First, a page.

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One of our goals at the Emerging and Sustainable Cities Initiative is to help emerging cities in Latin America and the Caribbean maintain a relatively small carbon footprint despite the considerable growth they will experience in the decades to come. As it is difficult to manage what you don’t measure, we provide our partner cities with greenhouse gas mitigation assessments that determine the emissions of key sectors and offer guidance on how to reduce them.

In order to develop such an assessment for Tegucigalpa, we partnered up with the National Autonomous University of Honduras and the World Resources Institute (WRI), supported with funding from the Nordic Development Fund. A couple of weeks ago, we held a first workshop on carbon emission accounting for the project team from the university’s Science Faculty.

tegucigalpaThe workshop participants and organizers in Tegucigalpa, Honduras. Photo: National Autonomous University of Honduras.

Working with the university has various advantages. The quality of the study will benefit from the team’s technical expertise (one of our team members even contributed to Honduras’ national inventory) and its strong connections to local counterparts who hold much of the data that will be needed. Developing the study locally will also help to adapt it to the city’s needs and build local capacity. All of this makes it more likely that its recommendations will be picked up by Tegucigalpa’s policy-makers.

The students and professors of the project team, led by Dean Nabil Kawas and Professor Lidia Torres, are the ones who are going to do the heavy lifting in developing the assessment—so we want to make sure they receive the training and tools they need to produce solid results. We therefore invited Fong Wee Kean, a leading expert on urban greenhouse gas accounting from WRI, to facilitate the workshop with us and to walk us through the details of the new version of the Global Protocol for Community-scale Greenhouse Gas Emission Inventories (GPC). Fong is one of the lead authors of the GPC, so having him on board allows us to provide our project team in Tegucigalpa with first-hand advice on how to master the many challenges of compiling the inventory, especially limited data availability. At the same time, the sessions give him an opportunity to test the new training methodology that was developed as part of the GPC update.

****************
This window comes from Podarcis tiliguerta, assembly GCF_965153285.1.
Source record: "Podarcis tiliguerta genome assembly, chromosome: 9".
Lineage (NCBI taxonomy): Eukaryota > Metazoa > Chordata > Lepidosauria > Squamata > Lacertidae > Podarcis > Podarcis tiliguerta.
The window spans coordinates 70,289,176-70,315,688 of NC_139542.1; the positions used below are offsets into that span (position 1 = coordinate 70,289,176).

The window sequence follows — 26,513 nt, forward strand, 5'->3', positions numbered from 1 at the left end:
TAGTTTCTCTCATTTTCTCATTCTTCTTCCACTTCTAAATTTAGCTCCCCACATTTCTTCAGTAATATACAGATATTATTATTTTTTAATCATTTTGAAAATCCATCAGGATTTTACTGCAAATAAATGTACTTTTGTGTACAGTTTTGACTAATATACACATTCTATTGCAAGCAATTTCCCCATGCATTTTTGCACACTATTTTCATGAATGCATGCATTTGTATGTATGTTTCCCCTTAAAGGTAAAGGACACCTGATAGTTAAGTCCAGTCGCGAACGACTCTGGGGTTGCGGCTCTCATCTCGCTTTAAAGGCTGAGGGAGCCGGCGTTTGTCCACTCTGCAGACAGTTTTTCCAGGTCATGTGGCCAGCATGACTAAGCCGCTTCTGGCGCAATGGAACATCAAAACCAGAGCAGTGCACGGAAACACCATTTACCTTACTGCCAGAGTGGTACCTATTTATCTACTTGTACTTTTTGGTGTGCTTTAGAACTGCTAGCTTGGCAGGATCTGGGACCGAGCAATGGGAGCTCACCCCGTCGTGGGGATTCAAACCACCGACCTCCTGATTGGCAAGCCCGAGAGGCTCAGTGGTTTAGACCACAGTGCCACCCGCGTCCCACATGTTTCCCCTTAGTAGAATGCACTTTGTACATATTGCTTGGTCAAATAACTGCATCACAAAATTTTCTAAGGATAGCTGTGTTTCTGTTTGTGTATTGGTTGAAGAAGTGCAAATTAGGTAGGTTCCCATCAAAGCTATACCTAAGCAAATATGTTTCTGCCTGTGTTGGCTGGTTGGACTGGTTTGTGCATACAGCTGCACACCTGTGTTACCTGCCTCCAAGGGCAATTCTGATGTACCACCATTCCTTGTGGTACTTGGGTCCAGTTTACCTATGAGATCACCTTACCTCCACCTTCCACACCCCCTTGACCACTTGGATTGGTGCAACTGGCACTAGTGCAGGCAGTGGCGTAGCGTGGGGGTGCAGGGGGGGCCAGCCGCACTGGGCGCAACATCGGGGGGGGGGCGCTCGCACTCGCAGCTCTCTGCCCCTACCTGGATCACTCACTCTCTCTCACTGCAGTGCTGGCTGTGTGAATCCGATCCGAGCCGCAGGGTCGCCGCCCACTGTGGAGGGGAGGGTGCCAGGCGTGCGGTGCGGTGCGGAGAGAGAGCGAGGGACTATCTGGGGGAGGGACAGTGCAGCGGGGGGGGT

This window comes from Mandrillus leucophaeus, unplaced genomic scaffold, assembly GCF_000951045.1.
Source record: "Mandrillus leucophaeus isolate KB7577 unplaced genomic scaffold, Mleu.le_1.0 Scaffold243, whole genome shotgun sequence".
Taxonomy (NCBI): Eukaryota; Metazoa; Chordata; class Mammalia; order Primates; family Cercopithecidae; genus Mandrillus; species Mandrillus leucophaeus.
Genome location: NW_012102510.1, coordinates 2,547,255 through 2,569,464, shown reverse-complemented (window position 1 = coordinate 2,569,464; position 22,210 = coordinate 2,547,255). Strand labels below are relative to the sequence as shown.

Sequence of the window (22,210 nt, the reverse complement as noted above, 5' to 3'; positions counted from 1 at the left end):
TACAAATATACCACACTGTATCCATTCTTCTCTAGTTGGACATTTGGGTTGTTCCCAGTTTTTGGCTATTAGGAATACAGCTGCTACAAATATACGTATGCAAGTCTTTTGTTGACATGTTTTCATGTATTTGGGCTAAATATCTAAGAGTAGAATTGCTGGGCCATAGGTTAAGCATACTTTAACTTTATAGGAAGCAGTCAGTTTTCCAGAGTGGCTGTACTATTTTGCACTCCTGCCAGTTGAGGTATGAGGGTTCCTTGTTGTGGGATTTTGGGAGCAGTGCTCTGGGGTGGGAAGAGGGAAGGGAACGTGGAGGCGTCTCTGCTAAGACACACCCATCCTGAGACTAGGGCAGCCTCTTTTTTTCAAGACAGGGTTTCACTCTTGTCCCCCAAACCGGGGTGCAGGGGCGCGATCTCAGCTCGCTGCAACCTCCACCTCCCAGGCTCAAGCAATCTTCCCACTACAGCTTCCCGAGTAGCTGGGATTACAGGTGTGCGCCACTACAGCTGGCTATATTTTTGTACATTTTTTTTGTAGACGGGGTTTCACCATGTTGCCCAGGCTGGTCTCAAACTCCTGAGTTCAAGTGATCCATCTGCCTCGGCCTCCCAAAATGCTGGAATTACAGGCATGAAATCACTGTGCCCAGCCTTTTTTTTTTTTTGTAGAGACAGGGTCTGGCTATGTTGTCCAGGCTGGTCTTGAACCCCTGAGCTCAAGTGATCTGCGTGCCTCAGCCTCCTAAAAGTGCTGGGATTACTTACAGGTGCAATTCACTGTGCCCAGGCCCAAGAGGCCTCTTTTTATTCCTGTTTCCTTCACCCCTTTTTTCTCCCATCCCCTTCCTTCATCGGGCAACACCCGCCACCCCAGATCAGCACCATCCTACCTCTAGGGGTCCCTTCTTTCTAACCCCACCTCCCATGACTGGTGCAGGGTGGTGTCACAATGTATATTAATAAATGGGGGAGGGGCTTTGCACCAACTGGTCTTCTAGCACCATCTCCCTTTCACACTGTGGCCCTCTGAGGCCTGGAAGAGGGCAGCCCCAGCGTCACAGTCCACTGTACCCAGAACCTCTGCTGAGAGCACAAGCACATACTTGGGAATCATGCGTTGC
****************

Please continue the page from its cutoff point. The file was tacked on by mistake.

The GPC is a comprehensive methodology for assessing the carbon footprint of cities. It was developed by the World Resources WRI, ICLEI, and the C40 Cities Climate Leadership Group in cooperation with many other organizations working on urban climate change mitigation. We have been using the protocol for all of our ESCI city inventories since launching the initiative in 2011, thus providing local actors with access to global best practices. Additionally, by tapping into our experience of the last three years, we support the developers in improving the methodology.

More training opportunities for the project team will follow, both in Tegucigalpa and virtually. Our recent workshop focused on taking stock of current emissions, but soon we will take the next steps by projecting the city’s future carbon footprint and identifying measures to support low-carbon development. Once the study has been finalized, probably in early 2015, we will publish it on our Urban Dashboard where similar assessments for other ESCI cities are already available.

The greenhouse gas mitigation study will be an important input for Tegucigalpa’s ESCI Action Plan, which we will develop with the city according to our recently revised Methodological Guide. We hope that it will also be a useful tool to support other planning processes in Tegucigalpa.